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This review reflects on my 43 years of teaching and research at Showa Pharmaceutical University (SPU), Japan. As an English teacher, I have struggled with the question, "How can I, with no specialized knowledge of pharmacy, support pharmacy students and pharmacists?" During my career, a flood of reforms swept through English, university, and pharmacy education. I was able to survive thanks to the support of my teachers, colleagues, students, and alumni. I graduated from the Literature Department at Rikkyo University and joined the foreign language office at SPU in 1979 and started research in English literature at Rikkyo the following year. In 1995, I was promoted to lecturer at SPU and assigned to teach the first and second-year students English. I joined the English for specific purposes (ESP) Study Group of the Japan Association of College English Teachers to promote English education grounded in specialized education, and in 2000 was in charge of the pharmaceutical section of the survey "The Current Status of ESP Education at Universities." In 2005, I was promoted to Associate Professor and in 2007, I joined other teachers in founding the Japan Association of Pharmaceutical English (JAPE), aiming to develop English teaching materials that fit the core curriculum of the six-year pharmacy education introduced in 2006. By 2021 we had published nine textbooks on pharmaceutical English. In 2006, I introduced drama lessons for first year students, to develop their social awareness of their colleagues. These approaches enabled my students to give presentations at academic conferences.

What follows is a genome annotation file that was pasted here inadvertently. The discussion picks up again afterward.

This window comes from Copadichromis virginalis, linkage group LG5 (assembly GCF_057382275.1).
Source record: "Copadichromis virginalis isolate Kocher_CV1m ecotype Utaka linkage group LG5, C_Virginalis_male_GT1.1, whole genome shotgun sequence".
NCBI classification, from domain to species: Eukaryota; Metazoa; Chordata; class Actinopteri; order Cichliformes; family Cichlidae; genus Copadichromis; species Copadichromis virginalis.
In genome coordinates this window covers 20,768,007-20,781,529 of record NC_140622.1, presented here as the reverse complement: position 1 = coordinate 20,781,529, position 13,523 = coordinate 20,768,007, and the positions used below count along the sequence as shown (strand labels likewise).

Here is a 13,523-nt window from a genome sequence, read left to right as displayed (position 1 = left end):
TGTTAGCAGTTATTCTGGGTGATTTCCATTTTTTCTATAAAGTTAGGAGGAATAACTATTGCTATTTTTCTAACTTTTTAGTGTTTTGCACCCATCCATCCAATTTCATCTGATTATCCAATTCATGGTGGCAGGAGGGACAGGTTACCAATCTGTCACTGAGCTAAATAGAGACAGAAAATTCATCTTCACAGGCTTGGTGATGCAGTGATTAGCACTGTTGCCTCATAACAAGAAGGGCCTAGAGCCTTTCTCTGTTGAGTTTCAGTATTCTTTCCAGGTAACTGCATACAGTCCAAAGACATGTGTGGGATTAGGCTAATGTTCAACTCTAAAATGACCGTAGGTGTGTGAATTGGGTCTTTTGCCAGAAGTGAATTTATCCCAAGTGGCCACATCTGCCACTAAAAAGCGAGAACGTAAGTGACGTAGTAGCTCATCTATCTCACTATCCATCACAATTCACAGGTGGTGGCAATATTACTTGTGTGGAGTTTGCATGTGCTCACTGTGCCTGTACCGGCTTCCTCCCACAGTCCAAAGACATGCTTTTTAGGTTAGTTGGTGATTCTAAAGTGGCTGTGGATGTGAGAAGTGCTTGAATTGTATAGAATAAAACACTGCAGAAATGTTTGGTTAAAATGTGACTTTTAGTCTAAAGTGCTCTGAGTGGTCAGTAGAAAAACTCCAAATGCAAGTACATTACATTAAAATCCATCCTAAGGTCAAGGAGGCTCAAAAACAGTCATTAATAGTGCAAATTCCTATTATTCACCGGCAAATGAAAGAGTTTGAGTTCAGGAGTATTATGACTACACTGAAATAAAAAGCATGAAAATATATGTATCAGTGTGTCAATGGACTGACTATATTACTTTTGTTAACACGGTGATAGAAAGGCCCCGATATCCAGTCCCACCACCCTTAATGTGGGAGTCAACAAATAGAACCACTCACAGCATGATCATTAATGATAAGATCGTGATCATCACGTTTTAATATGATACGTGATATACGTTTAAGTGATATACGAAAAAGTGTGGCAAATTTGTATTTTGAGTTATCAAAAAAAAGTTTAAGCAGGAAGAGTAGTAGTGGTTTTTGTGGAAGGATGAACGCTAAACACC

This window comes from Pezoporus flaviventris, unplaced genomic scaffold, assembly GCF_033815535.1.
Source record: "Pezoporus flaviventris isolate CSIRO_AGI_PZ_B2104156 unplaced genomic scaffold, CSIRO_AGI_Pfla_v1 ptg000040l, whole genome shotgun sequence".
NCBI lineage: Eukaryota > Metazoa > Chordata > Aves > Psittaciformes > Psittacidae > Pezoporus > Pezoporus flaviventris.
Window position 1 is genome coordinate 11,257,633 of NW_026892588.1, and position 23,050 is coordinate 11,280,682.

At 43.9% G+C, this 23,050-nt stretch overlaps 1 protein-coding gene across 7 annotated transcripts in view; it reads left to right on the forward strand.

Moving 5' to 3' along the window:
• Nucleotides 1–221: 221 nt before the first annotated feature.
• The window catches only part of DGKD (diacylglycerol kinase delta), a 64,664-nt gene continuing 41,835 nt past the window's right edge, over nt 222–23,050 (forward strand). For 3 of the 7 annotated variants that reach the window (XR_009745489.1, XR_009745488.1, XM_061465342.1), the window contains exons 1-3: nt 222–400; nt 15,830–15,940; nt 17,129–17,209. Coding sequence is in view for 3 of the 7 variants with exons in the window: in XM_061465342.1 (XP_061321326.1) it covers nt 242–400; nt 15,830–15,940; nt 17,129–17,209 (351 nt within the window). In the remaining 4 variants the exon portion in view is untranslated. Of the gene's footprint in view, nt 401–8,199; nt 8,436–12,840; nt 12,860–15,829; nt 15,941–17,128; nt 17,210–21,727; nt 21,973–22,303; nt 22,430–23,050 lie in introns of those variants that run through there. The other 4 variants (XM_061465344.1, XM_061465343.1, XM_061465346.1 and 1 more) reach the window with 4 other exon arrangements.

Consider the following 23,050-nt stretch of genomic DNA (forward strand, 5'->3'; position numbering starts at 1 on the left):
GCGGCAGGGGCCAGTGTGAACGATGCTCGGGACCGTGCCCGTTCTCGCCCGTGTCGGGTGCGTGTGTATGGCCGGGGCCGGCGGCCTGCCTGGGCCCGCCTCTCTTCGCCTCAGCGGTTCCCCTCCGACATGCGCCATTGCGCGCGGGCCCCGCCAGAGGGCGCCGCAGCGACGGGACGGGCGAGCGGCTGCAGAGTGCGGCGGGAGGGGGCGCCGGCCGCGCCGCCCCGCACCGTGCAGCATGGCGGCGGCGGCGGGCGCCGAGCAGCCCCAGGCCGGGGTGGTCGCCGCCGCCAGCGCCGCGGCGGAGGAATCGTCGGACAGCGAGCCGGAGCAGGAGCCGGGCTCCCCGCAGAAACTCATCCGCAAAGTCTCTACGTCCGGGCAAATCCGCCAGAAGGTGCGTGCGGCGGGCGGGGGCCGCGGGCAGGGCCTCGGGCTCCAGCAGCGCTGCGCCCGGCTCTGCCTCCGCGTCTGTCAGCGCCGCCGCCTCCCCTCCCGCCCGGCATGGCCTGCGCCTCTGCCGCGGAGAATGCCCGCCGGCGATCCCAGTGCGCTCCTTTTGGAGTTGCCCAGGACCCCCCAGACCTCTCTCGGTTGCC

Masako Horiuchi. Forty-three Years Cheerleading for Pharmacy Students and Pharmacists as an English Teacher]. Yakugaku zasshi : Journal of the Pharmaceutical Society of Japan. 2023;143(3):261-279

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PMID: 36858560

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